I also decided to “lock” her out of the chicken run all day in hopes the colder day would aid in the cooling of her temperature. Since the gate is shut I have had to play gate keeper to the hens in order for the other hens to have access to the nesting boxes, since they are still laying. I haves pent the better part of the day outside or looking out windows to see who is trying to get in the run. And unfortunately Lou has been up there more than I had hoped. I keep chasing her off and she goes but reluctantly.
Maybe I should have kept my Attack Drag Queen Rooster and let her hatch some. Maybe next time I’ll ask Stephanie to purchase some fertilized eggs from her friend on my behalf.
Today is the first sunny day after rain on and off for the last few so the chickens have found a nice sunny, dry spot to take a dust bath. Click this link to watch a couple minute video. If you haven’t seen chickens dust bathing they look rather strange. I find it entertaining and I’m sure you will, too.
This is Frida, but I’m thinking she is a he, so really this is Fred. When we decided to have chickens we knew we wanted all pullets, which are chickens that have been sexed to ensure they are female. You pay a bit more for the guarantee. When I went to pick up our White Leghorns they had also just received in a bunch of Polish Crested, they were so cute, I tried to resist. Not very hard, obviously. I chose two, a black and white one and a brown one. Because these were a straight run, not sexed, I knew I could end up with a rooster, or two.
The brown one is Ester, she is half the size of Frida/Fred. They both are friendly and easily let me “catch” them and hold them a few minutes.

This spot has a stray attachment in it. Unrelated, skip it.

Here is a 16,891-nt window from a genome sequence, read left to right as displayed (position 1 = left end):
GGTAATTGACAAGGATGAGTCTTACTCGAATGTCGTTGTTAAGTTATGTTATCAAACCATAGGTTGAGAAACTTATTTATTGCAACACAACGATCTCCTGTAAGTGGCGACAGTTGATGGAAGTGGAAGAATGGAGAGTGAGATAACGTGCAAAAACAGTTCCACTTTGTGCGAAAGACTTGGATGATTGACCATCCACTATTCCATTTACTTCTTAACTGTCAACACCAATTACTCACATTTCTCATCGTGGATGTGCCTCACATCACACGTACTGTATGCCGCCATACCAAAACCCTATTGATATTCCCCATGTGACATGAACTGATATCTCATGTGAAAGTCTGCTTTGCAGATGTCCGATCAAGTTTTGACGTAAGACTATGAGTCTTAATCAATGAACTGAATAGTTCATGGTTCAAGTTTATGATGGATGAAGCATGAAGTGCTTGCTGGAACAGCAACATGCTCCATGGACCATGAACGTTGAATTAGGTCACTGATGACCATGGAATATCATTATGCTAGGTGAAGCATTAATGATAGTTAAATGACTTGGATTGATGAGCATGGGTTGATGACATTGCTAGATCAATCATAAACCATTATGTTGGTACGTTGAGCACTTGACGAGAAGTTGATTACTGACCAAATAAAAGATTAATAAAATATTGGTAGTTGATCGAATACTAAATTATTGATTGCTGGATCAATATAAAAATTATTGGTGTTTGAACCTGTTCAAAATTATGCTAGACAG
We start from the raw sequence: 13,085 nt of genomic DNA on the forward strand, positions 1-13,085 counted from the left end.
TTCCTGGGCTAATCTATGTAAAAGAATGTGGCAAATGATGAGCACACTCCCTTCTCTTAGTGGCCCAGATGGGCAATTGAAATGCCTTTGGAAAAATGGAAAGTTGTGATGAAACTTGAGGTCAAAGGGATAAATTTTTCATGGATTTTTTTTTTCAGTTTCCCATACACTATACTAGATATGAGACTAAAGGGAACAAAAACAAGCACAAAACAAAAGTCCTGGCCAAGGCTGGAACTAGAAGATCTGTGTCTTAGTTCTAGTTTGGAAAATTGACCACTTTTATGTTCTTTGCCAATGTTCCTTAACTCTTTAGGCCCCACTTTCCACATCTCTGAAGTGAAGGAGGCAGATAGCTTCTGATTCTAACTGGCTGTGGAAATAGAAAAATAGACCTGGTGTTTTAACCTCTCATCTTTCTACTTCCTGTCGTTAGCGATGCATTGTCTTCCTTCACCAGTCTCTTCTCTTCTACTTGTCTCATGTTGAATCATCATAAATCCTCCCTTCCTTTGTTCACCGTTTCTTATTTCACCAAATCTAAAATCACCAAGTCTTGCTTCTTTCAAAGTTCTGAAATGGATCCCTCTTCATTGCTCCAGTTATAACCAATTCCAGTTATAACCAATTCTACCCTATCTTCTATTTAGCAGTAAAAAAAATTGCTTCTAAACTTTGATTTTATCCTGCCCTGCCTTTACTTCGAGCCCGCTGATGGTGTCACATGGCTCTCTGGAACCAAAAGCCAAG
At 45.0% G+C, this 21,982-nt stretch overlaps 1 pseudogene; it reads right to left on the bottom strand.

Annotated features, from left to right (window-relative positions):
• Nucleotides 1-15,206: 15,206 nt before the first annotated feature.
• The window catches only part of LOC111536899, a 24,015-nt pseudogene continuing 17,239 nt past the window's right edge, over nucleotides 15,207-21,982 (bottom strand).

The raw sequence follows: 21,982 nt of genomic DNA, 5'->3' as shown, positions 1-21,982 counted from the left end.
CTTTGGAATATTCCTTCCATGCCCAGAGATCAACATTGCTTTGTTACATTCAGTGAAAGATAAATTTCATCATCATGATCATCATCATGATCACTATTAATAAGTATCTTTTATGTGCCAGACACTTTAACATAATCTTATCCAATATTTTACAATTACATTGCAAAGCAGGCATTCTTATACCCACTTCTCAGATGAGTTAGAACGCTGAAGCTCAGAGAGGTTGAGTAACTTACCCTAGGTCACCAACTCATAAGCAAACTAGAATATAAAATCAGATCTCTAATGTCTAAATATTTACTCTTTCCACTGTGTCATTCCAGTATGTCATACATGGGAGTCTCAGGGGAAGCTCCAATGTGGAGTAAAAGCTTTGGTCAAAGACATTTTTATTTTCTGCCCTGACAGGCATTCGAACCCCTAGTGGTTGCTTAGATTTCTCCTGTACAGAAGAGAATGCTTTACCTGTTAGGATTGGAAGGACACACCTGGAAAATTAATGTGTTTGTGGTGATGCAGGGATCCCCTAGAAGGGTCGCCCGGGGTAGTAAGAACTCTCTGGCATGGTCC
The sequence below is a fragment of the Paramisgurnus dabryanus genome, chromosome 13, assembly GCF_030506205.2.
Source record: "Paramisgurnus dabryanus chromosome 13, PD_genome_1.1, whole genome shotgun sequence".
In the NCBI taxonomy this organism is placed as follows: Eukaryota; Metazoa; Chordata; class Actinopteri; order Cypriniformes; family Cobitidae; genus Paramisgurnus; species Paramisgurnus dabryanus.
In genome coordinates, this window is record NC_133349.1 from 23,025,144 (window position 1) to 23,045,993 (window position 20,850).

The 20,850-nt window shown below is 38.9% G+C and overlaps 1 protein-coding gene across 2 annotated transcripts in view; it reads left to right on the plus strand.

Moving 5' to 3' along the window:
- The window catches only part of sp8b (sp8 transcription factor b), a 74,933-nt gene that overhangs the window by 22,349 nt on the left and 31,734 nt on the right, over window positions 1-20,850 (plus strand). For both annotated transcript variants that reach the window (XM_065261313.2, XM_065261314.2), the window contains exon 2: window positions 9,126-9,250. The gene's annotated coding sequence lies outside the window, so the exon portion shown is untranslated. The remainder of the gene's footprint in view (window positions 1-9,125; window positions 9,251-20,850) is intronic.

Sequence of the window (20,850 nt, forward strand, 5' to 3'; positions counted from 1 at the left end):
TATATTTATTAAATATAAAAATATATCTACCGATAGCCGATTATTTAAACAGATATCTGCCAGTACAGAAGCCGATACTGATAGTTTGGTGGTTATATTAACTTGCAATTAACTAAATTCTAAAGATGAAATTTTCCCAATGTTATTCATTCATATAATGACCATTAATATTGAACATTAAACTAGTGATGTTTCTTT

Our neighborhood, Queens Lake, is in Williamsburg but we are considered rural residential. There are different rules for different districts within the city. Because we are rural we can have chickens, one chicken for every 2500 square feet of property with a maximum of sixteen chickens. We hope to have them free range the back yard but so far they are sequestered to the chicken run. I have worked hard to make the run a fun chicken space. I understand chickens can get bored and I don’t want that. That’s when they find trouble.
We did have two chickens escape this week. I had Covered about 50% of the area above the coop but had run out out netting. Apparently I wasn’t moving fast enough to get some more. It is now 100% covered. I understand the number 1 killer of backyard chickens are dogs. I certainly will do what I can to prevent untimely deaths. Cali, our Chihuahua/Beagle mix, has a very unhealthy interest in the chickens.
I also have a special needs chicken. This is Bea, she is an Ameraucana.
She has developed a scissored beak. If you want more information I am directing you to my favorite chicken blog, The Chicken Chick.
She tells you about this better than I can. But basically so far Bea is doing well. She eats and drinks with the only noticeable problem is she sometimes can’t pick up treats from the ground or my hand. Small things like clovers sprouts can be too small for her to grip. I’m keeping a close eye on her and I always try to hold her for a few minutes to really acclimate her to handling, but she doesn’t love it. I want it to be easy to check her out and if need be give her some help with out her also being afraid to be handled.
This is my Production Black, I think. I have one of these and two Cuckoo Marans, They all look alike. I can’t tell who is who. But they are rather friendly and easy for me to pick up and hold. They are curious little ones and always are right there to see what I might have in my hand. Lately they have been loving sprouts, clover, wheatgrass, alfalfa and such. I started some sunflower and radish sprouts. I’m sure they will be ready to try those, too.
I’m learning a lot about chickens. And there seems to be lots of adjusting as they teach me more and more everyday about what they need. So it’s petty interesting around here. Next on the chicken run agenda is to create a box garden with wire cloth frame over it.
I think we probably need to name our property. You know, like a real homestead. Since we are installing gardens and have chickens and all. I need a clever or witty name. We live on Horseshoe Dr so maybe the Hretz Horseshoe Homestead. Have and ideas?